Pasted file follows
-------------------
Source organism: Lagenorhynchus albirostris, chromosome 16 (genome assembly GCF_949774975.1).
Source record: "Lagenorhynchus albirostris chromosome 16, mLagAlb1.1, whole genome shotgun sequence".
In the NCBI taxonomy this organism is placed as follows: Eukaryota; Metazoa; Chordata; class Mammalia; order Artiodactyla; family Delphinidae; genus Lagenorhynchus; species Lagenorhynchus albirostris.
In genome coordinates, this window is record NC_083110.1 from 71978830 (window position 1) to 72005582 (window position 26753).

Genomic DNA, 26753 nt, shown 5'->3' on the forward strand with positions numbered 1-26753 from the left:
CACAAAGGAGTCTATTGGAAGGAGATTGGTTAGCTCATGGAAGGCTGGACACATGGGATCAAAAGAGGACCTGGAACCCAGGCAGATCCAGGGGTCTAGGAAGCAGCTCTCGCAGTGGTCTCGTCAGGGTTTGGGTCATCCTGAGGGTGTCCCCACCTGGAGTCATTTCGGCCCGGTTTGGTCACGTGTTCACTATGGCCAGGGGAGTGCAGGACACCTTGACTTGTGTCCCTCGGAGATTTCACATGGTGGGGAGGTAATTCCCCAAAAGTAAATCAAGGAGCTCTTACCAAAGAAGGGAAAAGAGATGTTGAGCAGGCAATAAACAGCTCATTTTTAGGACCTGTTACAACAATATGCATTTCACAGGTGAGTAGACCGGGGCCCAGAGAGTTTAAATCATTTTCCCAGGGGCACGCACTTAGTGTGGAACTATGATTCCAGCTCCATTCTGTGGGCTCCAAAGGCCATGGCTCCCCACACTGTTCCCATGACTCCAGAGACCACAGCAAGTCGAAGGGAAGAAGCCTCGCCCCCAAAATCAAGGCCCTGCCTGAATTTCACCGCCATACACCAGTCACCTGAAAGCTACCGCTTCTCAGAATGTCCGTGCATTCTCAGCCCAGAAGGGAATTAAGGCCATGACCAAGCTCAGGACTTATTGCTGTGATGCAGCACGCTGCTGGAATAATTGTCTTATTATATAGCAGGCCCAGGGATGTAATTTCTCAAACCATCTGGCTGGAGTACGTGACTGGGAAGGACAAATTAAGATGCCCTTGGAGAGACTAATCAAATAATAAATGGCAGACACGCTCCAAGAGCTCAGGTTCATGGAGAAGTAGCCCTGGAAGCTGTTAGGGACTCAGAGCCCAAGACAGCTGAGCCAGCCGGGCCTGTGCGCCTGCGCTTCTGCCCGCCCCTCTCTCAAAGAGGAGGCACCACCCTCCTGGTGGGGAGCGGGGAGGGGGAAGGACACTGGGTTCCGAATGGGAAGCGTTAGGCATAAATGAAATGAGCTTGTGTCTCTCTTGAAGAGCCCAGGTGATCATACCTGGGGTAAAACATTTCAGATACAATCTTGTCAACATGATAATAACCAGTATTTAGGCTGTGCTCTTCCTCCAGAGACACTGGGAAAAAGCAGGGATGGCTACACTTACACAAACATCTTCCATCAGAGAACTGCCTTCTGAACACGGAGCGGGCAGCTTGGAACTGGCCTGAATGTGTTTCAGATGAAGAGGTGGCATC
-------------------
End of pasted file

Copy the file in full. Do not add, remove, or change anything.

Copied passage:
Source organism: Lagenorhynchus albirostris, chromosome 16 (genome assembly GCF_949774975.1).
Source record: "Lagenorhynchus albirostris chromosome 16, mLagAlb1.1, whole genome shotgun sequence".
In the NCBI taxonomy this organism is placed as follows: Eukaryota; Metazoa; Chordata; class Mammalia; order Artiodactyla; family Delphinidae; genus Lagenorhynchus; species Lagenorhynchus albirostris.
In genome coordinates, this window is record NC_083110.1 from 71978830 (window position 1) to 72005582 (window position 26753).

Genomic DNA, 26753 nt, shown 5'->3' on the forward strand with positions numbered 1-26753 from the left:
CACAAAGGAGTCTATTGGAAGGAGATTGGTTAGCTCATGGAAGGCTGGACACATGGGATCAAAAGAGGACCTGGAACCCAGGCAGATCCAGGGGTCTAGGAAGCAGCTCTCGCAGTGGTCTCGTCAGGGTTTGGGTCATCCTGAGGGTGTCCCCACCTGGAGTCATTTCGGCCCGGTTTGGTCACGTGTTCACTATGGCCAGGGGAGTGCAGGACACCTTGACTTGTGTCCCTCGGAGATTTCACATGGTGGGGAGGTAATTCCCCAAAAGTAAATCAAGGAGCTCTTACCAAAGAAGGGAAAAGAGATGTTGAGCAGGCAATAAACAGCTCATTTTTAGGACCTGTTACAACAATATGCATTTCACAGGTGAGTAGACCGGGGCCCAGAGAGTTTAAATCATTTTCCCAGGGGCACGCACTTAGTGTGGAACTATGATTCCAGCTCCATTCTGTGGGCTCCAAAGGCCATGGCTCCCCACACTGTTCCCATGACTCCAGAGACCACAGCAAGTCGAAGGGAAGAAGCCTCGCCCCCAAAATCAAGGCCCTGCCTGAATTTCACCGCCATACACCAGTCACCTGAAAGCTACCGCTTCTCAGAATGTCCGTGCATTCTCAGCCCAGAAGGGAATTAAGGCCATGACCAAGCTCAGGACTTATTGCTGTGATGCAGCACGCTGCTGGAATAATTGTCTTATTATATAGCAGGCCCAGGGATGTAATTTCTCAAACCATCTGGCTGGAGTACGTGACTGGGAAGGACAAATTAAGATGCCCTTGGAGAGACTAATCAAATAATAAATGGCAGACACGCTCCAAGAGCTCAGGTTCATGGAGAAGTAGCCCTGGAAGCTGTTAGGGACTCAGAGCCCAAGACAGCTGAGCCAGCCGGGCCTGTGCGCCTGCGCTTCTGCCCGCCCCTCTCTCAAAGAGGAGGCACCACCCTCCTGGTGGGGAGCGGGGAGGGGGAAGGACACTGGGTTCCGAATGGGAAGCGTTAGGCATAAATGAAATGAGCTTGTGTCTCTCTTGAAGAGCCCAGGTGATCATACCTGGGGTAAAACATTTCAGATACAATCTTGTCAACATGATAATAACCAGTATTTAGGCTGTGCTCTTCCTCCAGAGACACTGGGAAAAAGCAGGGATGGCTACACTTACACAAACATCTTCCATCAGAGAACTGCCTTCTGAACACGGAGCGGGCAGCTTGGAACTGGCCTGAATGTGTTTCAGATGAAGAGGTGGCATC